- Chris Wethman
Vision is a "Must"
“Forget the former things; do not dwell on the past. See, I am about to do a new thing; now it springs up; do you not perceive it?” –Isaiah 43:18-19
Successful endeavors require vision. CEO’s of companies know that, some leaders of countries know that, and the Church should instinctively know that, too. Why? God had a vision for humanity since the Creation. We see his vision turned into action in the 1st Chapter of Genesis. Then it was pronounced good. Even when harmony between God and man was severed, God communicated His vision that Jesus Christ would enable man to look forward to a victorious end of his strife because the God of peace would crush Satan (Romans 16:20).
In His time on earth, Jesus communicated an exceptional vision: the saving of souls. He told his disciples that they should open their eyes and look at the fields that are ripe for harvest (John 4:35). He sent 12 workers into the harvest field, equipping them to do their work (Matthew 10) by providing 37 verses of instructions. Then, our omniscient God knew the importance of goals and objectives. He communicated a Great Commission that contained both. The goal (what can be done): Go and make disciples of all nations. The objective (how it can be done): Baptizing and teaching. But he didn’t stop there. “God with us” ensured a successful outcome by promising to remain with us as we fulfill his command.
Sometimes I think congregations talk about the Great Commission but never really know how to put ‘legs’ on it. They struggle to be intentional about their life together as God’s people and how to live out Matthew 28:18-20. All too often a result is that a church’s vision of God’s work can be too small or too general. I read once that it is a fine plan to go to heaven, serve the Lord faithfully and do the work of evangelism. However, how do we get those results? Likewise then, what actions will it take to get a church to where God is calling it to live out in the Christian community? How much time, effort and money will it take?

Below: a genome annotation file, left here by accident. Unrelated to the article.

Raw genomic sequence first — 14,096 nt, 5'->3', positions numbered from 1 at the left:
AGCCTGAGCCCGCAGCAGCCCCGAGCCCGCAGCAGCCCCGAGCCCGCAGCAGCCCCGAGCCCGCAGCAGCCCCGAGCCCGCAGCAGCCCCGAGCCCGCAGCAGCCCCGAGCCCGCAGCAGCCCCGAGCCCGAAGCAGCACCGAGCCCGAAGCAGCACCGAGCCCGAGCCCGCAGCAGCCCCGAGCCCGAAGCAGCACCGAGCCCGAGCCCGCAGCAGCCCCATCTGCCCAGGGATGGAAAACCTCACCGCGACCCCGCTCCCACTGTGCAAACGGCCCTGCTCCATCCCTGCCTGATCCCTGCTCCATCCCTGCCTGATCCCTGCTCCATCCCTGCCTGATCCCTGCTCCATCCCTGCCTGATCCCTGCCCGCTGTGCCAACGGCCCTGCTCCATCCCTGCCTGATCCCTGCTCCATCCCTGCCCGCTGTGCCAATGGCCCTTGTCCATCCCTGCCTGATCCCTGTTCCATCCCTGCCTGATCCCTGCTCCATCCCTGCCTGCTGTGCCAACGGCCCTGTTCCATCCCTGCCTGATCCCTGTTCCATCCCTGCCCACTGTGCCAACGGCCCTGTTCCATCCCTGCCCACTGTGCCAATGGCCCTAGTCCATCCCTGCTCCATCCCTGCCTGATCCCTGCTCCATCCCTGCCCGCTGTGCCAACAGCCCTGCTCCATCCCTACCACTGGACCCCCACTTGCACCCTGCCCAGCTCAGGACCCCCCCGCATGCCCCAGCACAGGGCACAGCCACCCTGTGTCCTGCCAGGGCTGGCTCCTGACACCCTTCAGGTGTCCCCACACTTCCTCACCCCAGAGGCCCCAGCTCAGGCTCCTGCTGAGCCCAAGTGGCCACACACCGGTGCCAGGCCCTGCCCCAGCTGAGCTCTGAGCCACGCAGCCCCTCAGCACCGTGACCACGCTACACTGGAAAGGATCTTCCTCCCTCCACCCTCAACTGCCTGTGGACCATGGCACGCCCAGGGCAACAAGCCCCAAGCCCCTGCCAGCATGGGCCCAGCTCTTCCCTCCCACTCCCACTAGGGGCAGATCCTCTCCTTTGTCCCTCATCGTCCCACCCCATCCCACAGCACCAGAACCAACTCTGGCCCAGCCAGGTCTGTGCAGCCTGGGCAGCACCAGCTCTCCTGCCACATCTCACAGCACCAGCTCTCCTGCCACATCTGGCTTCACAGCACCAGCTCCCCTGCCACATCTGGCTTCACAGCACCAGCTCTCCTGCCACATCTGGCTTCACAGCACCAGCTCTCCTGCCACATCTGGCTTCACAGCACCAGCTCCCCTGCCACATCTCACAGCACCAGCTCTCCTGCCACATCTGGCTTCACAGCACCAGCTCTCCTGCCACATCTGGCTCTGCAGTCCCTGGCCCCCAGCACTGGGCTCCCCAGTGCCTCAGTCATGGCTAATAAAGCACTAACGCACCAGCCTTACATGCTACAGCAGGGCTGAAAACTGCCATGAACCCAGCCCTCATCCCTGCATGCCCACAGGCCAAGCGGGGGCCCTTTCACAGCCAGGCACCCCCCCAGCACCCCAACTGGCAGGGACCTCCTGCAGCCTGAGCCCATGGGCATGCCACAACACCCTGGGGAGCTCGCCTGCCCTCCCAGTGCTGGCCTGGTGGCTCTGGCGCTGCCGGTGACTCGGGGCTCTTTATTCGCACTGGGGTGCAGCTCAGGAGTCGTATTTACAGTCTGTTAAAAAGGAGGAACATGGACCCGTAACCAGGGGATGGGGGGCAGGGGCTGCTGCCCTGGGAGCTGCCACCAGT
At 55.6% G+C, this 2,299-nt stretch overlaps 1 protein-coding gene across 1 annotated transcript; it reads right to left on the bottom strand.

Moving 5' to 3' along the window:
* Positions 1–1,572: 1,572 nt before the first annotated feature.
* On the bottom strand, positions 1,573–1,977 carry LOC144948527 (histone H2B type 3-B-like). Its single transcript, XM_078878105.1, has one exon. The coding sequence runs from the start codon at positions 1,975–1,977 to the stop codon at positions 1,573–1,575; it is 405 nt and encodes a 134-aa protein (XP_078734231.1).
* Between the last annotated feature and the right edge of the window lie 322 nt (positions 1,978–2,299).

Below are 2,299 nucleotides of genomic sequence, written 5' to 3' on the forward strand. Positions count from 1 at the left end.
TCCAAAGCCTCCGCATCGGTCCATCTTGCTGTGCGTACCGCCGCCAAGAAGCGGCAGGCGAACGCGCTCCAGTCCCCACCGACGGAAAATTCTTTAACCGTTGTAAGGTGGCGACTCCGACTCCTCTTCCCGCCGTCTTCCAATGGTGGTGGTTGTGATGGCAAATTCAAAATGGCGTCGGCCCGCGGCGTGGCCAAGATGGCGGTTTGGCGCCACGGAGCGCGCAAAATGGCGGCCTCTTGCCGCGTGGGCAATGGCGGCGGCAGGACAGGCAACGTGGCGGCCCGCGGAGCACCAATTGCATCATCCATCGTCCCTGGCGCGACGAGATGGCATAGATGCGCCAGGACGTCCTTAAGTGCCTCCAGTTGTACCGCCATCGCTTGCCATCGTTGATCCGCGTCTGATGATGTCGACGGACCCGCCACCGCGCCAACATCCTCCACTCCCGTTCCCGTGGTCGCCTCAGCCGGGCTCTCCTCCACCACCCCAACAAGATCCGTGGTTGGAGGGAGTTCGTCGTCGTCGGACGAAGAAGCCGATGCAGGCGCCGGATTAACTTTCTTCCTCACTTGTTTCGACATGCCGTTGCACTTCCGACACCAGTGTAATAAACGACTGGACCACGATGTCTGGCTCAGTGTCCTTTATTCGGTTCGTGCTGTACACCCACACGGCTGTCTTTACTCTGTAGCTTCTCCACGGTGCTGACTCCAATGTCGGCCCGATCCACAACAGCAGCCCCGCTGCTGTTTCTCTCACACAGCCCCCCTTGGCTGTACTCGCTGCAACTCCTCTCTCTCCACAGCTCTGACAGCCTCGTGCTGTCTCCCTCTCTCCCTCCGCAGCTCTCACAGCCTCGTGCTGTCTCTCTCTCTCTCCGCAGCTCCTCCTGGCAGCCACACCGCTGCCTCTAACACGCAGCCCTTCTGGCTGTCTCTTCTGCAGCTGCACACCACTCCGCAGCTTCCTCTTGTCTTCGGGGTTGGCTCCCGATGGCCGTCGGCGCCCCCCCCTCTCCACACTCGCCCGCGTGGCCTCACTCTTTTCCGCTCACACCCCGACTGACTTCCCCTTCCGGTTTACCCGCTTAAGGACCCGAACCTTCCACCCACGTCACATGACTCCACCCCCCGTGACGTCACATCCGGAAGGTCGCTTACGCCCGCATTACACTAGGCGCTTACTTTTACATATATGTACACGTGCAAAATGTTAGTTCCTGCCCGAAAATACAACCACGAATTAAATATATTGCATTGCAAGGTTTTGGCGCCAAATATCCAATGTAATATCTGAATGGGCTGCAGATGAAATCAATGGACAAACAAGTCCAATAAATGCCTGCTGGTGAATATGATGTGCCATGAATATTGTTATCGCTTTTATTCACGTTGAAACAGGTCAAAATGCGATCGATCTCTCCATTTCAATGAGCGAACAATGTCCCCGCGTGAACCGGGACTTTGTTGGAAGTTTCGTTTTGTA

It appears to me that when churches think about God’s work, they tend to put human limitations and boundaries on it. In other words, they think too small, failing to set their sights higher. Some congregations are seemingly content with a ‘comfortable’ vision. The parable of the mustard seed (Matthew 13:31-35) tells us that God’s intention for His Church involves greater things and that He has placed before us an open door (Revelation 3:8). In alignment with that, one church I worked with selected “Opening Doors to God’s Grace” as their vision process theme.
It is my belief that there are certain non-negotiables of a vision for the work of the Lord:
1. God is the author of the vision. Through prayer and discernment a congregation should seek to find God’s leading into the future.
2. A vision needs faith. It needs to be rooted in power – the power of God’s Word and the power of God. (Sometimes referred to as “resurrection power.”)
3. Visions require boldness. Boldness based not on human efforts but on the hope we have in Christ. The Book of Acts recounts the boldness exhibited by early Christians. Congregations should follow suit.
4. Visions require persistence. Don’t give up. Know that your labor is not in vain (1 Corinthians 15:58). “Do not become weary in doing good for at the proper time we will reap a harvest if we do not give up.” (Galatians 6:9)
5. Guard against ‘tunnel vision’ and visions of despair. Know the dangers of focusing on small and often insignificant issues and seeing only the negative.
It is vital to understand that vision builds community, unity and brings members and strangers together. Some might reject the vision. Many more will celebrate it and strangers will be drawn to God’s grace in action. It seems appropriate to compare a vision to a compass, which can make all the difference in times of confusion. (Which I think appropriately and aptly describes Grace’s current state – confused, not broken or riddled with problems.) Leaders and members of Grace should align ALL their activities to the vision – it is a ‘guiding light’ or a beacon.
From what I have observed, churches to be involved in people’s lives. The church realizes it is part of God’s remarkable plan for this planet and the human race. My hope and prayer is that the process that will follow will make it clearer and clearer that together and collectively, we are uniquely created by God, redeemed and called in Christ, with no part of our lives lived outside of that identity, therefore rendering every detail of our existence significant in the context of God’s work of life and salvation.
Finally, when a vision is connected to Christ, a congregation begins to draw closer to the presence of God. There is a realization that in and of itself, the vision has the power to save, transform, give hope and flood the community with God’s Grace.